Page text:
When I moved into my dorm freshman year, in a new town 3 hours from home, my dad bought me a map of the city- a real fold out map. The year was 2007 (the year of the first iPhone release). We lived in a world where printed mapquest directions helped us reach our destination and where dads bought fold out maps for their daughters.
Today, my phone reads step by step directions as I drive. I don’t even need to know the address, just the name of my destination. My maps app calculates the drive time and expected arrival with notifications of any wrecks/patrol cars reported by users. Google will even tell me how crowded my favorite restaurant/store is in real time.
The Gray Area
Technology has made parts of our lives much simpler (ex: driving directions). We are always connected to the world and our family and friends, but nothing is black and white. With instant access comes distractions. Social media easily drains our time, holds our attention, and in some moments, the new notification can feel more important than the person sitting in front of us. A moment with our child can easily be interupted by a new Facebook notification.
“By any app to run free with notifications and distract me from being fully present in my daily life, I gave up ownership of my attention. I allowed it to rob the people around me of the full attention they deserved. It still amazes me to think I allowed such a small thing to have so much power over me back then.”-Anthony Ongaro
An Intentional Online Life
At 14 months old, my daughter already knows if she holds down the home button, Siri will start talking, and if she pushes it twice a keypad shows with numbers that light up when you touch them. She knows how to work an iPhone better than my 87-year-old grandfather.
The older millennials (those born in the 1980’s like me) are the last generation that can recall the frustration of calling the movie theater for movie times, only having to hang up and call again because someone in the room started talking. Today, we can open an app to see showtimes for every theater within a 15-mile radius and purchase tickets online.
I remember connecting to the internet for the first time ever. (If you want a walk down memory lane, here is a youtube sound clip of connecting to the internet via dial-up: https://www.youtube.com/watch?v=gsNaR6FRuO0).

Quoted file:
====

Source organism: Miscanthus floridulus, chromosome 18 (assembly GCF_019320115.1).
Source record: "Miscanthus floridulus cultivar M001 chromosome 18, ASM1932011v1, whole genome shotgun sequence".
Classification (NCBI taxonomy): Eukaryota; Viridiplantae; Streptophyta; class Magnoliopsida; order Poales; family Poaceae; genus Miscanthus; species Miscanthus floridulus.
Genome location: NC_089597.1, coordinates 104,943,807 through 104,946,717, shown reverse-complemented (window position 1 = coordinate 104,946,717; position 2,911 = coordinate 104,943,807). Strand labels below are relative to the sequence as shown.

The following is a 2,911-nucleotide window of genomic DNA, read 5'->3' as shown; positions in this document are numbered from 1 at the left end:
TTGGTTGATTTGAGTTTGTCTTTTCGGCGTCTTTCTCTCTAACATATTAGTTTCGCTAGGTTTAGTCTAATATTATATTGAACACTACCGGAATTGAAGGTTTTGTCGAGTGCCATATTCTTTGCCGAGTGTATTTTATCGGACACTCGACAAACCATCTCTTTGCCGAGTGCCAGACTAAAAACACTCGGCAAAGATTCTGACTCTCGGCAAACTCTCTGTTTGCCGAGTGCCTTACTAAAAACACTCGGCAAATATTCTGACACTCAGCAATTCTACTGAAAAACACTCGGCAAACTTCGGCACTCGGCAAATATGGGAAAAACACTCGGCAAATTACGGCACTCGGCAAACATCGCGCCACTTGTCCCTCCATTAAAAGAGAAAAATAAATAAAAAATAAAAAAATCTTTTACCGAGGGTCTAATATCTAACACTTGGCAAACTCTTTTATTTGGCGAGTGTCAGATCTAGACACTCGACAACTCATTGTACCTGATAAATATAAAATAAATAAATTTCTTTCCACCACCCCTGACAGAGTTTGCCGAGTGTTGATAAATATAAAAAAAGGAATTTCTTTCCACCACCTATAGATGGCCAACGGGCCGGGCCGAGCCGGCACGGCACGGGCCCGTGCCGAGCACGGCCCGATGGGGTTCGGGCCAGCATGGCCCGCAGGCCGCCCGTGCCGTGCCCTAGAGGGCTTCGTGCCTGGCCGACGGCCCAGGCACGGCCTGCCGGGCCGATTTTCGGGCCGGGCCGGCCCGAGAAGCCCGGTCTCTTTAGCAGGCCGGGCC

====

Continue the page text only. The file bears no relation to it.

My daughter will never connect to the internet for the “first time”. She always has been and always will be “connected” to the internet- to the world.
Digital Minimalism and Parenting
As a parent, there are lots of things I will need to teach my daughter that my parents taught me- how to make her bed, the dangers of drinking and driving, how to order at a restaurant. However, as a millennial parent, a new responsibility is teaching her how to have an intentional online life.
And that lesson begins with me setting the example.
Digital Minimalism and Children
One of my biggest fears is my daughter thinking back to childhood and picturing me with a phone in my hand. I want to be present for her childhood. How to Miss a Childhood is a great read to bring awareness to our online life as a parent.
Here are three steps towards digital minimalism. Don’t miss another moment with your children because your phone is fighting for your attention. Teach by example how to have an intentional online life.
1. Turn Off App Notifications
There is no reason you need to know the moment someone likes a Facebook post. A comment on an Instagram photo from a friend can wait. A Candy Crush notification should not distract you from brunch with a friend. An app should not have ownership of your attention. First, turn off all app notifications.
2. Use Do Not Disturb Mode
Set a “do not disturb” schedule on your phone. My schedule starts at 8:00 PM when my daughter goes to bed. The husband and I try to spend an hour with each other distraction-free (we may just watch Netflix, but we are both there together and focused on the show instead of our phone screens).
My schedule ends at 7:00 AM. I wake up at 6:00 AM to get ready for the day and have some “me” time before my daughter wakes up, so this gives me one hour to be intentional with my time before “life with a toddler” begins.
If you are worried about emergencies, you can allow repeated calls in the settings. When someone calls a second time, this feature will override “do not disturb”.
3. Be Intentional With Your Online Time
Now that your notifications are off, decide when you will check social media and when you will not. This is a personal decision, depending on how you use social media. The only rule is that it should not distract you during your most productive times and when you are in a social gathering (whether that be dinner with family, drinks with friends, or at the park with your child).
Be present in the moment. Set a time and the number of minutes you will scroll social media. If you find yourself scrolling through Instagram on impulse, remove the app for a few days. Rewire your mind so that you only open Instagram intentionally.
What is your biggest digital distraction in parenting and how do you control it?